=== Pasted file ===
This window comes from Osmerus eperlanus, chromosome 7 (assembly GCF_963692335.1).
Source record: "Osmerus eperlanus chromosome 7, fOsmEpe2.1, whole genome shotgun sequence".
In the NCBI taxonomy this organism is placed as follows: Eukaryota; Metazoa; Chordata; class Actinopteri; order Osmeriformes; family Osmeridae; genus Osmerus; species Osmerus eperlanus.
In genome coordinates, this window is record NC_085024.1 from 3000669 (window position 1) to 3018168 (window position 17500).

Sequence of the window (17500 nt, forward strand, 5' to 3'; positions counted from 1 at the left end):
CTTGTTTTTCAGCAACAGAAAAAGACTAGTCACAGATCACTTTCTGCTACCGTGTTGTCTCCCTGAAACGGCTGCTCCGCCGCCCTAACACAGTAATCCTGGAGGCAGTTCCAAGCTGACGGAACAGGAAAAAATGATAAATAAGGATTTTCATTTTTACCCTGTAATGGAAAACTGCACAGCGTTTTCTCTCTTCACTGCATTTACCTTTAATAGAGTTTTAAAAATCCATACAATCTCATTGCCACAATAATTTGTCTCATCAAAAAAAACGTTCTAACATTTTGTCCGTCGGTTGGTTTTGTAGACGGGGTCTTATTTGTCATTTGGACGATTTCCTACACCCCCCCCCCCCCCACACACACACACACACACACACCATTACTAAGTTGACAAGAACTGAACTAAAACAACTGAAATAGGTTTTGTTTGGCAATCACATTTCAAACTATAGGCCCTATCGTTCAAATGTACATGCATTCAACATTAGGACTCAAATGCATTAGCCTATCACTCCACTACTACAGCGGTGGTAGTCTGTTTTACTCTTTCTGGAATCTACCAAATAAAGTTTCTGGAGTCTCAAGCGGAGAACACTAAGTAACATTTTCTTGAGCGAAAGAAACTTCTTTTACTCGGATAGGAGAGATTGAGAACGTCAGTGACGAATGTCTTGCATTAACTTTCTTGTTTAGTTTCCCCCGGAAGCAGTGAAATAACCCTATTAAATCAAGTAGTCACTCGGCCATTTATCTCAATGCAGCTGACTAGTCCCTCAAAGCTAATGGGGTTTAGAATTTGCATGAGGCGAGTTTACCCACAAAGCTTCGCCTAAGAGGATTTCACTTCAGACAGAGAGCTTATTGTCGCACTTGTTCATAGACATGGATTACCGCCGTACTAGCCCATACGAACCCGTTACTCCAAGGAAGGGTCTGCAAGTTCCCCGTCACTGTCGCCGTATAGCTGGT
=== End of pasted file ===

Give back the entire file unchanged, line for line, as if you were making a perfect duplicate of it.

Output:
This window comes from Osmerus eperlanus, chromosome 7 (assembly GCF_963692335.1).
Source record: "Osmerus eperlanus chromosome 7, fOsmEpe2.1, whole genome shotgun sequence".
In the NCBI taxonomy this organism is placed as follows: Eukaryota; Metazoa; Chordata; class Actinopteri; order Osmeriformes; family Osmeridae; genus Osmerus; species Osmerus eperlanus.
In genome coordinates, this window is record NC_085024.1 from 3000669 (window position 1) to 3018168 (window position 17500).

Sequence of the window (17500 nt, forward strand, 5' to 3'; positions counted from 1 at the left end):
CTTGTTTTTCAGCAACAGAAAAAGACTAGTCACAGATCACTTTCTGCTACCGTGTTGTCTCCCTGAAACGGCTGCTCCGCCGCCCTAACACAGTAATCCTGGAGGCAGTTCCAAGCTGACGGAACAGGAAAAAATGATAAATAAGGATTTTCATTTTTACCCTGTAATGGAAAACTGCACAGCGTTTTCTCTCTTCACTGCATTTACCTTTAATAGAGTTTTAAAAATCCATACAATCTCATTGCCACAATAATTTGTCTCATCAAAAAAAACGTTCTAACATTTTGTCCGTCGGTTGGTTTTGTAGACGGGGTCTTATTTGTCATTTGGACGATTTCCTACACCCCCCCCCCCCCCACACACACACACACACACACACCATTACTAAGTTGACAAGAACTGAACTAAAACAACTGAAATAGGTTTTGTTTGGCAATCACATTTCAAACTATAGGCCCTATCGTTCAAATGTACATGCATTCAACATTAGGACTCAAATGCATTAGCCTATCACTCCACTACTACAGCGGTGGTAGTCTGTTTTACTCTTTCTGGAATCTACCAAATAAAGTTTCTGGAGTCTCAAGCGGAGAACACTAAGTAACATTTTCTTGAGCGAAAGAAACTTCTTTTACTCGGATAGGAGAGATTGAGAACGTCAGTGACGAATGTCTTGCATTAACTTTCTTGTTTAGTTTCCCCCGGAAGCAGTGAAATAACCCTATTAAATCAAGTAGTCACTCGGCCATTTATCTCAATGCAGCTGACTAGTCCCTCAAAGCTAATGGGGTTTAGAATTTGCATGAGGCGAGTTTACCCACAAAGCTTCGCCTAAGAGGATTTCACTTCAGACAGAGAGCTTATTGTCGCACTTGTTCATAGACATGGATTACCGCCGTACTAGCCCATACGAACCCGTTACTCCAAGGAAGGGTCTGCAAGTTCCCCGTCACTGTCGCCGTATAGCTGGT